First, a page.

Zoonotic Diseases in Cats

Diseases trasmitted from cats
Many diseases are species specific.  That means that in general, you won’t share an illness with your pet.  Some diseases, however, are zoonotic. That means that they cross species barriers – they are things that you can catch from your pet.  Zoonosis occurs when bacteria, parasites, fungi or viruses are transmitted to humans through blood, saliva, urine and feces. Vectors as well – intermediaries like mosquitoes, fleas and ticks can transmit diseases.

Bacterial Infections

The most common bacterial disease transmitted from cats to humans is Bartonellosis, or Cat-Scratch Disease (or Fever). People usually contract bartonellosis when an infected cat bites or scratches them. Fleas and ticks may also transmit the disease. Symptoms include swollen and inflamed lymph nodes (mostly around the head, neck, and arms), headache, fever, lethargy, loss of appetite, and achy muscles and joints. Healthy individuals generally recover well, although it may take several months to be completely free of the disease. People with compromised immune systems are at risk of more severe infections and complications, which in rare cases may result in death.

People usually contract salmonellosis from consuming food contaminated with salmonella. Cats who consume raw meat or wild birds can transmit salmonella bacteria through their feces. Symptoms include fever, diarrhea, and stomach pains that occur within one to three days of infection. Salmonellosis typically resolves on its own, but serious cases require medical attention.



Parasites encompass both internal and external varieties. External parasites, such as fleas and ticks, can transmit zoonotic diseases and cause inflammation and itching from bites. Internal parasites, including roundworms and hookworms, are transmitted through contact with infected feces. Symptoms may include vomiting, diarrhea (which may contain the worm), shortness of breath, lethargy, nausea, stomach pain, loss of appetite, weight loss, rashes, and coughing or difficulty breathing.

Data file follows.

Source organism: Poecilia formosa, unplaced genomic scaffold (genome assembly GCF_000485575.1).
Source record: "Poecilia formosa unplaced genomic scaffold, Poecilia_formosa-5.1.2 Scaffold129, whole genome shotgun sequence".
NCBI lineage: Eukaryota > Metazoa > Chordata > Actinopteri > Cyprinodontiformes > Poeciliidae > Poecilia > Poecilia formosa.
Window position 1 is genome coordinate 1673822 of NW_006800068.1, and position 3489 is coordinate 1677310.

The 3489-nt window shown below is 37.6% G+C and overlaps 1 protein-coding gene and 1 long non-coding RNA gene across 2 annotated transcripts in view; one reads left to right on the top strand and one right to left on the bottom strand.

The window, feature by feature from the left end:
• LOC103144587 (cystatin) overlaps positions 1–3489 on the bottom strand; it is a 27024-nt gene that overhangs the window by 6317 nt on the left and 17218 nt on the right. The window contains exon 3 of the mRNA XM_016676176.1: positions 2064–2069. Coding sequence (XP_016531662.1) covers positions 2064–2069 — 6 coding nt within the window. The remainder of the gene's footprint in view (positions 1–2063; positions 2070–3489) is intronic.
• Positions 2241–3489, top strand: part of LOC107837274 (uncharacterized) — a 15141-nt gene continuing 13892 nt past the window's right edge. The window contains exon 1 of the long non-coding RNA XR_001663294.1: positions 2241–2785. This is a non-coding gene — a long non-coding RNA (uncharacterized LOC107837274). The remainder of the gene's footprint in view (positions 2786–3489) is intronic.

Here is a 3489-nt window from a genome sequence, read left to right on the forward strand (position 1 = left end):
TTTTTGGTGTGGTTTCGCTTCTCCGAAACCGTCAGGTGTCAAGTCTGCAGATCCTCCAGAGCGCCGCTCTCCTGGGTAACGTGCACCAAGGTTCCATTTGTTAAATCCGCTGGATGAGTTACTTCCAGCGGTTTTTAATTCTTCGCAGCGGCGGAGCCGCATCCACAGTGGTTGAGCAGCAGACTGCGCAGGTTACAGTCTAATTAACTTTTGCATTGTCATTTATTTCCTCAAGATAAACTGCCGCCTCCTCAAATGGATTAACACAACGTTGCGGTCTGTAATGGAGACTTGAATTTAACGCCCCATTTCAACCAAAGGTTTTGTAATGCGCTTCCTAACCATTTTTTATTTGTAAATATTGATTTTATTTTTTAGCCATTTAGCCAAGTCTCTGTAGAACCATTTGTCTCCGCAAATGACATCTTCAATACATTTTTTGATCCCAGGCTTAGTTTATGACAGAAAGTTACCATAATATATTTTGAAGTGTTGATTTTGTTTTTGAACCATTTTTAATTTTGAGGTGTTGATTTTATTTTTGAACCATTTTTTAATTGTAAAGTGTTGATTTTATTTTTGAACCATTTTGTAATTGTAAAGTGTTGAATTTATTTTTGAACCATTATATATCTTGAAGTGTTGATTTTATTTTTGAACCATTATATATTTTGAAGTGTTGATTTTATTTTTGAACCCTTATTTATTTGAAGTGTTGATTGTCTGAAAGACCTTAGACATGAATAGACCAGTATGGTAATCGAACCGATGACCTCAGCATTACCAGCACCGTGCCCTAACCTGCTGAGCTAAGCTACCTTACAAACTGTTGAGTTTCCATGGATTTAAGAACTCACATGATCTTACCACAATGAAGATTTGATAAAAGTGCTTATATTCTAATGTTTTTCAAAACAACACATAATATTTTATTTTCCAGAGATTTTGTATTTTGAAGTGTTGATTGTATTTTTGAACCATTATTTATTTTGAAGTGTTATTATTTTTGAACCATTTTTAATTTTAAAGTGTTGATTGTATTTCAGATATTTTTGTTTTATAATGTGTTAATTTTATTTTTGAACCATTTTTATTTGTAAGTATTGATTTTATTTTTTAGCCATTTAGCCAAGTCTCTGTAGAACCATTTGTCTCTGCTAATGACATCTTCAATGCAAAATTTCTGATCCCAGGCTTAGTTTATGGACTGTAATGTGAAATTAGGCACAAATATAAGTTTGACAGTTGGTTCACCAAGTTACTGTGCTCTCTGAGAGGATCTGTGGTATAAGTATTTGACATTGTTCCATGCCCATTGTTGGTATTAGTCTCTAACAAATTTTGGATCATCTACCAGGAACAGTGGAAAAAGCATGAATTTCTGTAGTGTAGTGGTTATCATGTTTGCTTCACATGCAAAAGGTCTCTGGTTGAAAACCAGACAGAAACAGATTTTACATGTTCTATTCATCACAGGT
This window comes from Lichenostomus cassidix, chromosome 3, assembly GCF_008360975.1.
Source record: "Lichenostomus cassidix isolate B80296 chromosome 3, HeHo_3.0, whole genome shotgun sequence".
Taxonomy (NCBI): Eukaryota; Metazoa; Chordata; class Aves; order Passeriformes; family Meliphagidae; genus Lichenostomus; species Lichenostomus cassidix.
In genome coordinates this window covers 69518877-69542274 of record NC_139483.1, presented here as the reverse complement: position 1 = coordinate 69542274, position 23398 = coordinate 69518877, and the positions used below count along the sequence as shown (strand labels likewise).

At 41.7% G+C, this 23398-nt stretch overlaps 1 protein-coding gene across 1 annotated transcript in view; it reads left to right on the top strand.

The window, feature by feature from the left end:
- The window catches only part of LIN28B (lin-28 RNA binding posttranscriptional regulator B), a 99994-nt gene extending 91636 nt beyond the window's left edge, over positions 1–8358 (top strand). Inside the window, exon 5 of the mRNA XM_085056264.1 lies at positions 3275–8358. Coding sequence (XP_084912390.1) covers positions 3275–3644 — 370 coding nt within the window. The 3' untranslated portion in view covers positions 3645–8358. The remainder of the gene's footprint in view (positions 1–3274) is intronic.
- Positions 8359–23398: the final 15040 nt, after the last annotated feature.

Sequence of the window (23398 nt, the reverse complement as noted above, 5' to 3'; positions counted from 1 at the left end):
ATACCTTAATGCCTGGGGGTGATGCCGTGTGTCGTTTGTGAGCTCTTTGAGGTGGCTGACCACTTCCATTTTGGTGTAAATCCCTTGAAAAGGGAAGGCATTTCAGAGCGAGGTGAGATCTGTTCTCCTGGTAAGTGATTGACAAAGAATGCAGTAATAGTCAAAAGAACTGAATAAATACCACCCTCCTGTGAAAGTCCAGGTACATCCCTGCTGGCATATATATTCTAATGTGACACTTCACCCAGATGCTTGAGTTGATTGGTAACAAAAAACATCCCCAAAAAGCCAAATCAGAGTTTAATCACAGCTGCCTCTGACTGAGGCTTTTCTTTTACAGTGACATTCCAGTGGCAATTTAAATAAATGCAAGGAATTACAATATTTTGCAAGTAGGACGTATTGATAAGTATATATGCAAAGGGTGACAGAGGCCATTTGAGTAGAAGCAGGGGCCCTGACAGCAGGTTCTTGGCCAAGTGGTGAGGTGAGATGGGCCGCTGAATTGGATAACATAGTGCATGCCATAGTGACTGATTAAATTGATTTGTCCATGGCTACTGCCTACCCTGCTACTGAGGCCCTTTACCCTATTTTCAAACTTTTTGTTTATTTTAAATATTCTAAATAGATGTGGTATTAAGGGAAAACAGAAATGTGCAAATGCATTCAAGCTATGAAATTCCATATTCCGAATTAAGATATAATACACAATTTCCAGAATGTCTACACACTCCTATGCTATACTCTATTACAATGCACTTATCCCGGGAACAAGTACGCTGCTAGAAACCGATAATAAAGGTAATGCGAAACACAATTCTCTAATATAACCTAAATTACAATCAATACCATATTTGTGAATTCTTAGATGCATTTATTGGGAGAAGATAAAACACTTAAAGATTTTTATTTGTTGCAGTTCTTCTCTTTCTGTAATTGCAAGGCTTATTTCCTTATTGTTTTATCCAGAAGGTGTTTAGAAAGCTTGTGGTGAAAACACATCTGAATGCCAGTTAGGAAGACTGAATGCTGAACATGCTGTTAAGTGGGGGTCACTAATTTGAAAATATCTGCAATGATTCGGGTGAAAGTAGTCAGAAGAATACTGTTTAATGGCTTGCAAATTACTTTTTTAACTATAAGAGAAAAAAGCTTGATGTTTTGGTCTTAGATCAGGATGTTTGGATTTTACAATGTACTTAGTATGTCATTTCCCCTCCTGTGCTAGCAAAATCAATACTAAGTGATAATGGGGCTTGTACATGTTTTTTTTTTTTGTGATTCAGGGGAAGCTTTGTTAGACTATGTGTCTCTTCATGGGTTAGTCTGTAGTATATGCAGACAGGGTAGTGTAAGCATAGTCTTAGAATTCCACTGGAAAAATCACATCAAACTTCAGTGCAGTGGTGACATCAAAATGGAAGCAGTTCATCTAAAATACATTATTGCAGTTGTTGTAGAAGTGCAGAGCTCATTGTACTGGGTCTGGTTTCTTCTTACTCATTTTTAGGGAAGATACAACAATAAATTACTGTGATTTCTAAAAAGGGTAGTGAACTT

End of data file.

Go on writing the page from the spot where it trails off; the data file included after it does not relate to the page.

Protozoa, single-celled organisms, are another type of internal parasite. Cats often acquire protozoans from consuming infected birds or rodents, or through fecal contamination from another infected cat. Humans can contract protozoa by cleaning their cat’s litter box, so thorough handwashing after handling pet waste is crucial. Common protozoal diseases transmitted to humans include toxoplasmosis, giardiasis, and cryptosporidiosis, primarily causing diarrhea. Immune-compromised individuals may develop more severe illnesses requiring medical attention.



The most commonly observed zoonotic fungus is ringworm, which often develops in environments with numerous animals living together. Humans can contract the infection from handling an infected animal. Fungal spores are frequently present on shed hair and skin cells, so direct contact with the affected skin is not always necessary. Cats and humans exhibit different reactions to ringworm. Cats typically develop a grey, scaly, dry patch of skin, while humans often experience a round, red, scaly, itchy lesion.



Most viruses are species-specific, meaning a cat virus will spread among cats but not transfer to humans, and vice versa for human viruses. The primary zoonotic virus is rabies, which affects every warm-blooded species and can be transmitted to humans through bites from infected animals. Cats are highly susceptible to rabies, which affects the central nervous system and is typically fatal. While humans have a higher survival rate, the virus can cause permanent damage. Post-exposure vaccination can prevent the disease if the cat has been previously vaccinated against rabies, but once symptoms appear, death usually occurs within ten days. There is no treatment for rabies. In most of North America, vaccinating pets, even strictly indoor cats, is legally required.


If you have a compromised immune system, have someone else clean up after your pet.  Even completely healthy people should take precautions. Vaccinate your cat, keep their food and water dishes clean, avoid directly handling used litter and clean the box completely at regular intervals. Wash your hands thoroughly and often, and keep your cat indoors.

If you have questions or concerns regarding zoonotic diseases, call our veterinary clinic in Newmarket Aurora area at 905-898-1010. Our veterinarian in Newmarket is happy to help you and answer your question.